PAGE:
Blood cultures
Stool and urine culture

73

What 4 antibiotics are used to treat Tyhpoid?

1. Chloramphenicol and Ciprofloxacin
2. Ceftriaxone or azithromycin

74

What two infections require an in depth travel history?

Giardia
Amoeba

75

What investigation would be done for Salmonella, Campylobacter and Shigella?

Stool culture

76

What two infections require toxin testing?

E Coli
C. difficle

77

What organism would you do a blood culture for?

Salmonella

78

What is creatinine like in C.diff?

>1.5 x baseline

79

What four factors are severity markers of C.diff?

1. Pseuodemembranous colitis
2. Toxic megacolon
3. Ileus
4. Colonic dilatation >6cm

80

Give 4 complications of bacterial enteritis intestinal?

1. Severe dehydration and renal failure
2. Acute colitis, toxic dilatation
3. Post infective irritable bowel (very common)
4. Transient secondary lactase intolerance

81

What are septicaemia, meningitis, aortitis, ostyeomyelitis, endocarditis, reactive arthritis, meningism, Guillian Barre Syndrome, haemolytic uraemic syndome all complications of?

Bacterial enteritis extra-intestinal

82

Name two antimotility agents?

Opiates and loperamide

83

Name tow anti-secretory agents?

Chlorpromazine, bismuth subsalycilate

84

Name two absorbents?

Kaolin, charcoal

85

What is an anaerobic gram-positive spore forming bacillus?

C. diff

86

What are four antibiotics that are risk factors for C diff?

1. Fluoroquinolones
2. Cephalosporins
3. Clindamycins
4. Broad spectrum penicillins

87

What are two medications that can be risk factors for C diff?

1. PPI
2. H2 receptor antagonists

88

What are the 4 C. dff causing antibiotics?

1. Cephalosporins
2. Clindamycin
3. Ciprofloxacin (quinolines)
4. Clarithromycin (macrolides)

89

For pseudomembranous colitis, what drugs should be stopped and what antibiotic should be given?

Stop opiates, PPIs and anti-perstaltic drugs
Give oral vancomycin or metranidazole for non-severe cases

90

What drug is used for a relapse of c diff?

Fidaxomicin

91

What are 3 travel related diarrhoea causes?

1. Amoebiasis
2. Giardiasis
3. Cryptosporidiosis

92

What is a protozoal infection spread by faeco-oral route or by an ill or asymptomatic carrier?

Amoebiasis

93

What areas is amoebiasis com mon in?

Areas of poor sanitation

94

What is the diarrhoea like in amoebiasis?

Acute and bloody

95

How is diagnosis ofintestinal amoebiasis made?

By examination of hot stool for ova and cysts (stool M & C)

96

What is the treatment for amoebiasis?

Metronidazole. Remove from lumen by using diloxanide furate or paromomycin

97

What is the diarrhoea like in giardiasis?

Explosive, protracted and foul smelling

98

What infection is protozoan Giardia lambia trophozoites colonising the small bowel mucosa to produce diarrhoea?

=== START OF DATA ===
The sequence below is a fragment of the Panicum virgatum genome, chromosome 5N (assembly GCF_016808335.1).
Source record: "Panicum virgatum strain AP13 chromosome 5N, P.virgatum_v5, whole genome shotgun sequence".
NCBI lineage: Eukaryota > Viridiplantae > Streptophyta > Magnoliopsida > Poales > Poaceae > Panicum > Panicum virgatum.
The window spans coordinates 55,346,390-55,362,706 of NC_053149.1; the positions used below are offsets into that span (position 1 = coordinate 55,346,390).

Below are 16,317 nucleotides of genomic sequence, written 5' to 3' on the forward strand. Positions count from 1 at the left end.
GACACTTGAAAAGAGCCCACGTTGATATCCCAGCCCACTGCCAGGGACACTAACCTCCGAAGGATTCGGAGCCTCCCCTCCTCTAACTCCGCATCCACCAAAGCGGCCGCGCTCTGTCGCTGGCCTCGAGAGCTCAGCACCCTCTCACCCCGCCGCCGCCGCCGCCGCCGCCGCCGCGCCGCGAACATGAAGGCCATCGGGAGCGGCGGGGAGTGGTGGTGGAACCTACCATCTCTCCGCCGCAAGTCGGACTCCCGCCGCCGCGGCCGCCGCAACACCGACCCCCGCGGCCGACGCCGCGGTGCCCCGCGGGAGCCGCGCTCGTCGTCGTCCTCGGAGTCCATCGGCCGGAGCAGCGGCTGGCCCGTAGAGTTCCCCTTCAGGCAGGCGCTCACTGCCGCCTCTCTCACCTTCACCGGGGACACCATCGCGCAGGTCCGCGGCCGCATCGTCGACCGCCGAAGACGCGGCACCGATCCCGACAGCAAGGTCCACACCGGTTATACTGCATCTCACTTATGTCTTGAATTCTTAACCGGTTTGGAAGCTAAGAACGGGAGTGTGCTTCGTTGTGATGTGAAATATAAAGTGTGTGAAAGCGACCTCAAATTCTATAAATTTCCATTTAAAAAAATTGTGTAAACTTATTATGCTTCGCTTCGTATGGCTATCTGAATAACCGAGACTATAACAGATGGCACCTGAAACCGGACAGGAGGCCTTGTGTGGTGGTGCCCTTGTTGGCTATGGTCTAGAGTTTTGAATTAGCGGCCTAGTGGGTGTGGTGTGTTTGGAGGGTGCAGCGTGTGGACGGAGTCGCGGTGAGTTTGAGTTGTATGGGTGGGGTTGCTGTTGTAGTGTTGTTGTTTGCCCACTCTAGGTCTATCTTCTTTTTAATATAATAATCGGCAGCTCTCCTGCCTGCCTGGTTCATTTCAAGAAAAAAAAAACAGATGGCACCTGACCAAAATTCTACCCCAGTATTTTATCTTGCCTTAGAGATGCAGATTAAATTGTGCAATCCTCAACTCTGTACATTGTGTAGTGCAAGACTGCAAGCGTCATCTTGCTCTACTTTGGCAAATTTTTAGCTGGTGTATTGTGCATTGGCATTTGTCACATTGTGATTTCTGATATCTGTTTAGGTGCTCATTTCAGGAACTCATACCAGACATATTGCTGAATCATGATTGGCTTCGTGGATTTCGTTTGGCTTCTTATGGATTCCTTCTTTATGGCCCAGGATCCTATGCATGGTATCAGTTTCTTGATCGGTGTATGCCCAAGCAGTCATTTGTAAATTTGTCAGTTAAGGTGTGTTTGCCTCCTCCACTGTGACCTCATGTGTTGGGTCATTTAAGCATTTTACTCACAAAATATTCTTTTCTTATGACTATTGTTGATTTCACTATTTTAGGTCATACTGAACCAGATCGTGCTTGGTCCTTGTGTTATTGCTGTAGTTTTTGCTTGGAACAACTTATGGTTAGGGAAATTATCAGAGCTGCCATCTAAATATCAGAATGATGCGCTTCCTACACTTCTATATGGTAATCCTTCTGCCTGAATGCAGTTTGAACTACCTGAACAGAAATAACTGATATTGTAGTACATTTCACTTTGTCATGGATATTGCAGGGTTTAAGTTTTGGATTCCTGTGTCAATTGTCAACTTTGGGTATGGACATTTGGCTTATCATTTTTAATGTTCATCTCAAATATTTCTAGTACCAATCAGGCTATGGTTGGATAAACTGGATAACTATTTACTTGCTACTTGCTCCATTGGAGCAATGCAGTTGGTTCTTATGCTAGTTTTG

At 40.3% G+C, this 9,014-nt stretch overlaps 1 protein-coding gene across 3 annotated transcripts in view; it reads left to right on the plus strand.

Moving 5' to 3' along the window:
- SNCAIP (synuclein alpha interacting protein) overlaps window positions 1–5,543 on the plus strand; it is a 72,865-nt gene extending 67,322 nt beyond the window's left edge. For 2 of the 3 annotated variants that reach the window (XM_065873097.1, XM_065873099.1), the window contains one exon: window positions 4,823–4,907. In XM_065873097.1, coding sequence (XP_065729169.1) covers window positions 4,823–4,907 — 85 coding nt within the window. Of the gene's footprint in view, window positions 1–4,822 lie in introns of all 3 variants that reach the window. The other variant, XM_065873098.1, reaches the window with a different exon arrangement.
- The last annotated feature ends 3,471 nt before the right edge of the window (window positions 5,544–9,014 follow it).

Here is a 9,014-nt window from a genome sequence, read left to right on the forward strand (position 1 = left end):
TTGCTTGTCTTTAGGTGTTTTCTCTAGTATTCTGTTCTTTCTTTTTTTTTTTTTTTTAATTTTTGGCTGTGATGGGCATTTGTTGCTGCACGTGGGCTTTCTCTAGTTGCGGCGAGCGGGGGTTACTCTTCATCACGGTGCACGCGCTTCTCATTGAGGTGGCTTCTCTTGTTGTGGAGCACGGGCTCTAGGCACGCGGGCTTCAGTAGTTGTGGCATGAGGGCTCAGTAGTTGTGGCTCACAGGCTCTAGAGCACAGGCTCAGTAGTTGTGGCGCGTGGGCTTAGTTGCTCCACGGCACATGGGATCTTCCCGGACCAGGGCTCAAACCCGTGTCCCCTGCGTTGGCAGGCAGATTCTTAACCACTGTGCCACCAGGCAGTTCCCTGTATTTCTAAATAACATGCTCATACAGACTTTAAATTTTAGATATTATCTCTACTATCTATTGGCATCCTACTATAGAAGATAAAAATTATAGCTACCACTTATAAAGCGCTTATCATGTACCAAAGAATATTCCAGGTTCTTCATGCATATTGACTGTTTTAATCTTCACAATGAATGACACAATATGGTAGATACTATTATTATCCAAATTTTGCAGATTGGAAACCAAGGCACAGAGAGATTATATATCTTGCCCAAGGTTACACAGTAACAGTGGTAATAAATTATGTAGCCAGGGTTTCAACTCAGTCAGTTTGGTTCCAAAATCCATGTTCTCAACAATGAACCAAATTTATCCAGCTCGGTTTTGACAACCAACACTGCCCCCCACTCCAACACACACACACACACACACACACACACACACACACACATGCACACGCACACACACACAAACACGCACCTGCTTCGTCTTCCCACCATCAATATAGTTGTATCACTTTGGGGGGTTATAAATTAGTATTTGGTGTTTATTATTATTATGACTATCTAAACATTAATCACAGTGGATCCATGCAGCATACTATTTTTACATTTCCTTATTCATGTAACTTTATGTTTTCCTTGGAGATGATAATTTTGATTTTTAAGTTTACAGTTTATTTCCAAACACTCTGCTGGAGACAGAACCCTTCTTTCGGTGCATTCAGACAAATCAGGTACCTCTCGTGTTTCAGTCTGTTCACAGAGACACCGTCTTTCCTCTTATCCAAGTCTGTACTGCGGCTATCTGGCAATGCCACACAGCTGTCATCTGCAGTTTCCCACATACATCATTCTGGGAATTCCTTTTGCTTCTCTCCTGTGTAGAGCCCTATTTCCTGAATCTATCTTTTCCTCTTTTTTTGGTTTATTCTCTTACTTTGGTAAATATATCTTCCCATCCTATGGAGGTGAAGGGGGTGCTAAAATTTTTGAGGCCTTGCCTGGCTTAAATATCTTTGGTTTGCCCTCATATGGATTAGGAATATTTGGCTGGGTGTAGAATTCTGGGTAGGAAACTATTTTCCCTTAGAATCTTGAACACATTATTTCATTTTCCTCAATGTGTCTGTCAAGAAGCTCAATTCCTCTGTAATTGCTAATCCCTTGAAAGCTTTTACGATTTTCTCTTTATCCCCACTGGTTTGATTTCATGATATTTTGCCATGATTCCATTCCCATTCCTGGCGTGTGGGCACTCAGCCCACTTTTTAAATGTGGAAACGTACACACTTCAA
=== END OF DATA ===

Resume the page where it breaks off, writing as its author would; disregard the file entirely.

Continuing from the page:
Giardiasis

99

How is Giardiasis spread?

Spread by cysts found in normal drinkng water

100

How is giardiasis diagnosed?

Examine stools for ova and cysts but more accurately by duodenal aspiration.

101

How is giardiasis treated?

With metronidazole

102

What is one of the main causes of infectious diarrhoea in many parts of the world and is an important cause of travel related diarrhoea?

Cryptosporidiosis

103

How is cryptosporidiosis transmitted?

Water, food, animal contact, highly infectious and resilient

104

What patient types usually get cryptosporidiosis (C.parvum)?

West African Children

105

How is cryptosporidiosis diagnosed?

By duodenal aspirate/stool

106

How is cryptosporidiosis treated?

Supportive

107

How is diagnosis of extra-intestinal ameobiasis made?

Requires serology

108

Name two arboviruses?

Dengue
Chikungunya

109

What is the definition of acute tranveller's diarrhoea?

3 loose stools in 24 hours

110

What typically causes acute traveller's diarrhoea?

Enterotoxigenic E. coli

111

Other than E.coli, what three other causes of acute traveller's diarrhoea are there?

Campylobacter, Salmonella and Shigella

112

What is commonly caught on Cruise ships?

Noravirus or rotavirus

113

What infection is often associated with outbreaks in refugee camps?

Cholera

114

What two investigations are done for acute traveller's diarrhoea?

1. Stool culture
2. Stool wet prep on recently passed stool for amoebic trophozoites

115

What is the treatment for Acute traveller's diarrhoea?

Supportive - fluid rehydration
In travelling patients, ciprofloxaacin single dose can stop worsening

116

What is most common from travellers returning from India subcontinent or SE Asia?

Typhoid or paratyphoid fever (enteric fever)

117

Where is Salmonella typhi usually isolated from?

Blood, stool or urine

118

How is Salmonella typhi treated?

With ceftriaxone

119

What three things can be a cause of fever and pre-hepatic jaundice?

Malaria, HUS (E.coli O157/Shigella), sickle cell crisis

120

What does leptosirosis cause?

Weils disease (icteric, haemorrhagic and renal failure)

121

What is a post-hepatic cause of fever and jaundice?

Ascending cholangitis and helminths

122

How is malaria investigated?

Blood film and rapid antigen

123

What is this: incubation period 9-20 weeks, fever, cough, aching abdominal pain, hepatomegaly, sometimes a history of GI upset and usually male?

Amoebic liver abscess

124

How is amoebic liver abscess investigated?

CXR (raised right hemidiaphragm)
Abnormal LFTs, US/CT, serology,

125

What is the management for amoebic liver abscess?

Metronidazole and paramomycin/diloxanide to clear gut lumen of parasites

126

What are Helminth infections - parasites - often diagnosd by?

The adult worm passed or eggs in stool

127

What are two types of nematodes (round worms)?

Intestinal roundworms
Tissue roundworms (filariasis)

128

What are trematodes?

Flukes

129

What are cestodes?

Tapeworms

130

What is the most common helminthic infection in the world?

Ascariasis

131

What is the life-cycle of a helminth infection?

Egg ingested and hatches in small intestine. Invades gut wall into venous system and via liver and heart reaches lungs. Breaks into alveoli and ascends tracheobronchial tree then becomes swallowed. In the gut develops into adult worm where they start to produce eggs.

132

Name a trematode (fluke) and where can you get it from?

Schistosomiasis - fresh water exposure

133

What can adult worms located in portal venules lead to?

Hepatomegaly, liver fibrosis and portal hypertension

134

How can cestodes such as tapeworms Taenia solium or Saginatum, be aquired?

By eating undercooked meat containing infectious larval cysts

135

What can Taenia solium eggs cause?

Cysticercosis - tissue cysts muscle and brain

136

What protozoa is involved in Chagas disease?

Trypanasoma cruzi

137

How is Chagas disease transmitted?

By the kissing bug

138

What happens to the oesophagus in Chagas' disease?

Megaoesophagus